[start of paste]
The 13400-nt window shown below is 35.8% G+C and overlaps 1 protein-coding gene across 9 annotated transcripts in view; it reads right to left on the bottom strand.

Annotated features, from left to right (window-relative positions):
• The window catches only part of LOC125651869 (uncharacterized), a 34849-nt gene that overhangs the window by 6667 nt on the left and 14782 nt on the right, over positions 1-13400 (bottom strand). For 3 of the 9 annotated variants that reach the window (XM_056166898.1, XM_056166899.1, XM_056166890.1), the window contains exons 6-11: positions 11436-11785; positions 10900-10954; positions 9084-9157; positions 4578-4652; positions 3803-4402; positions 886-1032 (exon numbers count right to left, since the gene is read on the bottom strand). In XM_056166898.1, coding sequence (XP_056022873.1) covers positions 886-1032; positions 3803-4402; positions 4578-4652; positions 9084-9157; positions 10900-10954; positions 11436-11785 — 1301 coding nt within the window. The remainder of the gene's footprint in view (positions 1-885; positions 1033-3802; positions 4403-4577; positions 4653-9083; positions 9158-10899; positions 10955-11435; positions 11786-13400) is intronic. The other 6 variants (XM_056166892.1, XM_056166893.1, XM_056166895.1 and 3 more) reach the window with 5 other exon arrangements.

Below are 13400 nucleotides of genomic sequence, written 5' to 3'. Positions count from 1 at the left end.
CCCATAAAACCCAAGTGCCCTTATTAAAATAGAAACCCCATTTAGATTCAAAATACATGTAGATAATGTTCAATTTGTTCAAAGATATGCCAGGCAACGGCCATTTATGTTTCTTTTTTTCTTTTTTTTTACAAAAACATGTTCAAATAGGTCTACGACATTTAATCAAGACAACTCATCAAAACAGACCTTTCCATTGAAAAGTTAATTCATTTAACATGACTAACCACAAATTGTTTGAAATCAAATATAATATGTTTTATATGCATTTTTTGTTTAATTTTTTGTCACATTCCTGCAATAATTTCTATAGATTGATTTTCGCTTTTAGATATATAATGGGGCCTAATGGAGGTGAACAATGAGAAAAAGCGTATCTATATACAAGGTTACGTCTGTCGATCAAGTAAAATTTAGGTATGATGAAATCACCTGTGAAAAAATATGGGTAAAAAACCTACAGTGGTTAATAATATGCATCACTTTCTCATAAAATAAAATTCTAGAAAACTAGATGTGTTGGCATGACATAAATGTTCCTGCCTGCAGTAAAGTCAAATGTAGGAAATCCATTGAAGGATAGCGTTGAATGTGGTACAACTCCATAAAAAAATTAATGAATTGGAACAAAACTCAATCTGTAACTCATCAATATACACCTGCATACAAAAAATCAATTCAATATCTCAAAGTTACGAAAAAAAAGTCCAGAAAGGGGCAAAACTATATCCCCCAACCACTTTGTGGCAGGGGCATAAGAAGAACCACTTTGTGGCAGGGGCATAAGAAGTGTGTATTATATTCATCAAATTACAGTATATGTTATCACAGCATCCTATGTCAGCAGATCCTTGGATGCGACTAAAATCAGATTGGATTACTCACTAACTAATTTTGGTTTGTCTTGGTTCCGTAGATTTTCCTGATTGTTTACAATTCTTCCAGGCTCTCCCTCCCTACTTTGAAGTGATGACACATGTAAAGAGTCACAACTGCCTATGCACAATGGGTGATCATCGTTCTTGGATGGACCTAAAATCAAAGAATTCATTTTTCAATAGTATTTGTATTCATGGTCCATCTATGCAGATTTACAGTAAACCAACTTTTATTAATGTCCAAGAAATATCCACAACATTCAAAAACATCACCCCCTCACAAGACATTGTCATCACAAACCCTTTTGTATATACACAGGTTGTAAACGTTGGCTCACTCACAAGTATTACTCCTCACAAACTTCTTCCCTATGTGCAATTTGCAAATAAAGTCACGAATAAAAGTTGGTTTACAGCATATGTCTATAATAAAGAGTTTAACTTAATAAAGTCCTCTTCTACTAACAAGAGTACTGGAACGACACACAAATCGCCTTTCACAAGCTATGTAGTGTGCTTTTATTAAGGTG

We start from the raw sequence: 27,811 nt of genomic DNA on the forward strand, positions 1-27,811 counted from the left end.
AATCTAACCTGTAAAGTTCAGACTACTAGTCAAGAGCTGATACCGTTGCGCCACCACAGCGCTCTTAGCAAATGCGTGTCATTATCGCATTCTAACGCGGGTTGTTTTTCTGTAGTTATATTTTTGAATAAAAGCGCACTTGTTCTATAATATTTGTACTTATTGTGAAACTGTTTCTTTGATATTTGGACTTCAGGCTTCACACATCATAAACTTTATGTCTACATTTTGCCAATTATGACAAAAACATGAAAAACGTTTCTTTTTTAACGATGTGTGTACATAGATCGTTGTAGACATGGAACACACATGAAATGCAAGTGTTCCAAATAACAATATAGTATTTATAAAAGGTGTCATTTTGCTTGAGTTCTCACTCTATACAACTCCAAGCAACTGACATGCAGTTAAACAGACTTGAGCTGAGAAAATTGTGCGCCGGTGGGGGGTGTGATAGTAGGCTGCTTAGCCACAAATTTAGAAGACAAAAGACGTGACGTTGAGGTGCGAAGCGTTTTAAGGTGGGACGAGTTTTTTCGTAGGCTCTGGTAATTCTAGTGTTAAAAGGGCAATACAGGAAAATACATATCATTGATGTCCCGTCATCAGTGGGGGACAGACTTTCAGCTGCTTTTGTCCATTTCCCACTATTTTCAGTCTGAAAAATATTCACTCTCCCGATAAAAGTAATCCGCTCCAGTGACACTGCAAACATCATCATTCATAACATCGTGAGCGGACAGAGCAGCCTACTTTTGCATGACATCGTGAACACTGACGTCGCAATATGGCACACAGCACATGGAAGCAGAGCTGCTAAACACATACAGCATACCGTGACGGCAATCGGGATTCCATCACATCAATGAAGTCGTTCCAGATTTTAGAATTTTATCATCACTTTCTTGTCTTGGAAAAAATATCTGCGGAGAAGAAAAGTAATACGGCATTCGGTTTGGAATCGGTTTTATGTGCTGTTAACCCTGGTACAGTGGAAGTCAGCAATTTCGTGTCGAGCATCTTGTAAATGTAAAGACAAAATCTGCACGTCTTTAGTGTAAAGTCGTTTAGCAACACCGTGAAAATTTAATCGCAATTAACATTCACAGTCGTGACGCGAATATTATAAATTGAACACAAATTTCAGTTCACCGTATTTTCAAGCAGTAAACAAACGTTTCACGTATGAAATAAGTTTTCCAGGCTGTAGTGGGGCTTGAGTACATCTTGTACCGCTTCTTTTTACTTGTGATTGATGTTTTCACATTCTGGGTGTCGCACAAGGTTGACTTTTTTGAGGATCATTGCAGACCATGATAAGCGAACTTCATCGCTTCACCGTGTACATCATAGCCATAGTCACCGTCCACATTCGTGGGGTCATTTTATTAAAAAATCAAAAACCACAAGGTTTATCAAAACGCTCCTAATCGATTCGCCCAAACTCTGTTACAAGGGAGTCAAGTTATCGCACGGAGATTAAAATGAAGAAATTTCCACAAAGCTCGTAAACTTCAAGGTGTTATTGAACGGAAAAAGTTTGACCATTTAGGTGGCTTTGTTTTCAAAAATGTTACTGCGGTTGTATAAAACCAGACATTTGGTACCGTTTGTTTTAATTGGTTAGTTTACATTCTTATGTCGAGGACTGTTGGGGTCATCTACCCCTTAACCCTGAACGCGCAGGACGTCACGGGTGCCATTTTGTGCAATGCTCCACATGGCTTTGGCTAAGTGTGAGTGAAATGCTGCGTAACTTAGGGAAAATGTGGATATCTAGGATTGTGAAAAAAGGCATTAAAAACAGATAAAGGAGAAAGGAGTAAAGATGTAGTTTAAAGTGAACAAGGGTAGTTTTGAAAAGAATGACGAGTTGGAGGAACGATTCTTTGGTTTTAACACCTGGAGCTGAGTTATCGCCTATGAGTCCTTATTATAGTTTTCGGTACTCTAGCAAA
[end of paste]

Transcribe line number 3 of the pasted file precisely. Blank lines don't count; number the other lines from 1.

• The window catches only part of LOC125651869 (uncharacterized), a 34849-nt gene that overhangs the window by 6667 nt on the left and 14782 nt on the right, over positions 1-13400 (bottom strand). For 3 of the 9 annotated variants that reach the window (XM_056166898.1, XM_056166899.1, XM_056166890.1), the window contains exons 6-11: positions 11436-11785; positions 10900-10954; positions 9084-9157; positions 4578-4652; positions 3803-4402; positions 886-1032 (exon numbers count right to left, since the gene is read on the bottom strand). In XM_056166898.1, coding sequence (XP_056022873.1) covers positions 886-1032; positions 3803-4402; positions 4578-4652; positions 9084-9157; positions 10900-10954; positions 11436-11785 — 1301 coding nt within the window. The remainder of the gene's footprint in view (positions 1-885; positions 1033-3802; positions 4403-4577; positions 4653-9083; positions 9158-10899; positions 10955-11435; positions 11786-13400) is intronic. The other 6 variants (XM_056166892.1, XM_056166893.1, XM_056166895.1 and 3 more) reach the window with 5 other exon arrangements.